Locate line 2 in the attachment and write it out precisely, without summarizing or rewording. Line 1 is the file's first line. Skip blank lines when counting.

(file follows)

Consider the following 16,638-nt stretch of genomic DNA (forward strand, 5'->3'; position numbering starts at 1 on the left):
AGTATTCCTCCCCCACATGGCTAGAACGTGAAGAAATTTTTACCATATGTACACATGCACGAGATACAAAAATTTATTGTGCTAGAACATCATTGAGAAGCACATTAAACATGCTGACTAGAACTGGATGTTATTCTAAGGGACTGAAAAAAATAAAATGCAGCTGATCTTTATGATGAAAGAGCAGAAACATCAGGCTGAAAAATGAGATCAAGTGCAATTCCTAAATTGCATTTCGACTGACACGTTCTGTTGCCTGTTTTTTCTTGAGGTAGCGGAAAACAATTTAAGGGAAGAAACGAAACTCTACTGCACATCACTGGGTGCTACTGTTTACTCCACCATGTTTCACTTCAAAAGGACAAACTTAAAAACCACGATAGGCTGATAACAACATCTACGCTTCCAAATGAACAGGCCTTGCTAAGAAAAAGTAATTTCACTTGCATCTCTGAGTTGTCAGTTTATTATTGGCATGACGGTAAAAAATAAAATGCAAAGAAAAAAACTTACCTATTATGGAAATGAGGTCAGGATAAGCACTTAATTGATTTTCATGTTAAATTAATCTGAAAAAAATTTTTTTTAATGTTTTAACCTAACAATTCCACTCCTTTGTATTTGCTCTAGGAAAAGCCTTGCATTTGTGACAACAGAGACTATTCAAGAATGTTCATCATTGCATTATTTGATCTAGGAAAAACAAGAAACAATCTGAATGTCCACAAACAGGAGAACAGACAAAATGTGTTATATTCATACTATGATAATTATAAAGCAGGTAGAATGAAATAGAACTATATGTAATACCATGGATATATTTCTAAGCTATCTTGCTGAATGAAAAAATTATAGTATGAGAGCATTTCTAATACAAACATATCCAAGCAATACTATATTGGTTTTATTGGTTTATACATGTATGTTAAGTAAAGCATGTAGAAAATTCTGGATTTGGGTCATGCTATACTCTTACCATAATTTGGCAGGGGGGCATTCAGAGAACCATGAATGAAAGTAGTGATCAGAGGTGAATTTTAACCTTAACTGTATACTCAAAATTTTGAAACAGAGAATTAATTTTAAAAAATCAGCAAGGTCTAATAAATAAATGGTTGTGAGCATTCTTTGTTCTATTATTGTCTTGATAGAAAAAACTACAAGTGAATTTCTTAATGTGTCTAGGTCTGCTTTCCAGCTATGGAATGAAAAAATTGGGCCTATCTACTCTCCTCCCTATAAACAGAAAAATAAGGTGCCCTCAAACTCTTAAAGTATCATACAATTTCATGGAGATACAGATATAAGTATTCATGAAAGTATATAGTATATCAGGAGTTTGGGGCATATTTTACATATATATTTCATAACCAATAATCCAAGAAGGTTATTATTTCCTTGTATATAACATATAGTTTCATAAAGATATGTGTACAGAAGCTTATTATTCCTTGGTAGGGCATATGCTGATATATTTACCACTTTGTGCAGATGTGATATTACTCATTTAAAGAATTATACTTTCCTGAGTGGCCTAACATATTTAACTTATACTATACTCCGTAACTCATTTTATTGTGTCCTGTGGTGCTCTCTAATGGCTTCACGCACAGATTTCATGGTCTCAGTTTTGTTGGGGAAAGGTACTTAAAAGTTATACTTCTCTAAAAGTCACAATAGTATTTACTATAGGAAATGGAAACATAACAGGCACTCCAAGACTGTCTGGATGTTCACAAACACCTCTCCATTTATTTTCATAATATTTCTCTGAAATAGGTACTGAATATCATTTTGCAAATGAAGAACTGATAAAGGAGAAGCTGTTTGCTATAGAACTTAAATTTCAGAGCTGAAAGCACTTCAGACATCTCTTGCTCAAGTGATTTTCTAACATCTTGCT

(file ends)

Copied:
AGTATTCCTCCCCCACATGGCTAGAACGTGAAGAAATTTTTACCATATGTACACATGCACGAGATACAAAAATTTATTGTGCTAGAACATCATTGAGAAGCACATTAAACATGCTGACTAGAACTGGATGTTATTCTAAGGGACTGAAAAAAATAAAATGCAGCTGATCTTTATGATGAAAGAGCAGAAACATCAGGCTGAAAAATGAGATCAAGTGCAATTCCTAAATTGCATTTCGACTGACACGTTCTGTTGCCTGTTTTTTCTTGAGGTAGCGGAAAACAATTTAAGGGAAGAAACGAAACTCTACTGCACATCACTGGGTGCTACTGTTTACTCCACCATGTTTCACTTCAAAAGGACAAACTTAAAAACCACGATAGGCTGATAACAACATCTACGCTTCCAAATGAACAGGCCTTGCTAAGAAAAAGTAATTTCACTTGCATCTCTGAGTTGTCAGTTTATTATTGGCATGACGGTAAAAAATAAAATGCAAAGAAAAAAACTTACCTATTATGGAAATGAGGTCAGGATAAGCACTTAATTGATTTTCATGTTAAATTAATCTGAAAAAAATTTTTTTTAATGTTTTAACCTAACAATTCCACTCCTTTGTATTTGCTCTAGGAAAAGCCTTGCATTTGTGACAACAGAGACTATTCAAGAATGTTCATCATTGCATTATTTGATCTAGGAAAAACAAGAAACAATCTGAATGTCCACAAACAGGAGAACAGACAAAATGTGTTATATTCATACTATGATAATTATAAAGCAGGTAGAATGAAATAGAACTATATGTAATACCATGGATATATTTCTAAGCTATCTTGCTGAATGAAAAAATTATAGTATGAGAGCATTTCTAATACAAACATATCCAAGCAATACTATATTGGTTTTATTGGTTTATACATGTATGTTAAGTAAAGCATGTAGAAAATTCTGGATTTGGGTCATGCTATACTCTTACCATAATTTGGCAGGGGGGCATTCAGAGAACCATGAATGAAAGTAGTGATCAGAGGTGAATTTTAACCTTAACTGTATACTCAAAATTTTGAAACAGAGAATTAATTTTAAAAAATCAGCAAGGTCTAATAAATAAATGGTTGTGAGCATTCTTTGTTCTATTATTGTCTTGATAGAAAAAACTACAAGTGAATTTCTTAATGTGTCTAGGTCTGCTTTCCAGCTATGGAATGAAAAAATTGGGCCTATCTACTCTCCTCCCTATAAACAGAAAAATAAGGTGCCCTCAAACTCTTAAAGTATCATACAATTTCATGGAGATACAGATATAAGTATTCATGAAAGTATATAGTATATCAGGAGTTTGGGGCATATTTTACATATATATTTCATAACCAATAATCCAAGAAGGTTATTATTTCCTTGTATATAACATATAGTTTCATAAAGATATGTGTACAGAAGCTTATTATTCCTTGGTAGGGCATATGCTGATATATTTACCACTTTGTGCAGATGTGATATTACTCATTTAAAGAATTATACTTTCCTGAGTGGCCTAACATATTTAACTTATACTATACTCCGTAACTCATTTTATTGTGTCCTGTGGTGCTCTCTAATGGCTTCACGCACAGATTTCATGGTCTCAGTTTTGTTGGGGAAAGGTACTTAAAAGTTATACTTCTCTAAAAGTCACAATAGTATTTACTATAGGAAATGGAAACATAACAGGCACTCCAAGACTGTCTGGATGTTCACAAACACCTCTCCATTTATTTTCATAATATTTCTCTGAAATAGGTACTGAATATCATTTTGCAAATGAAGAACTGATAAAGGAGAAGCTGTTTGCTATAGAACTTAAATTTCAGAGCTGAAAGCACTTCAGACATCTCTTGCTCAAGTGATTTTCTAACATCTTGCT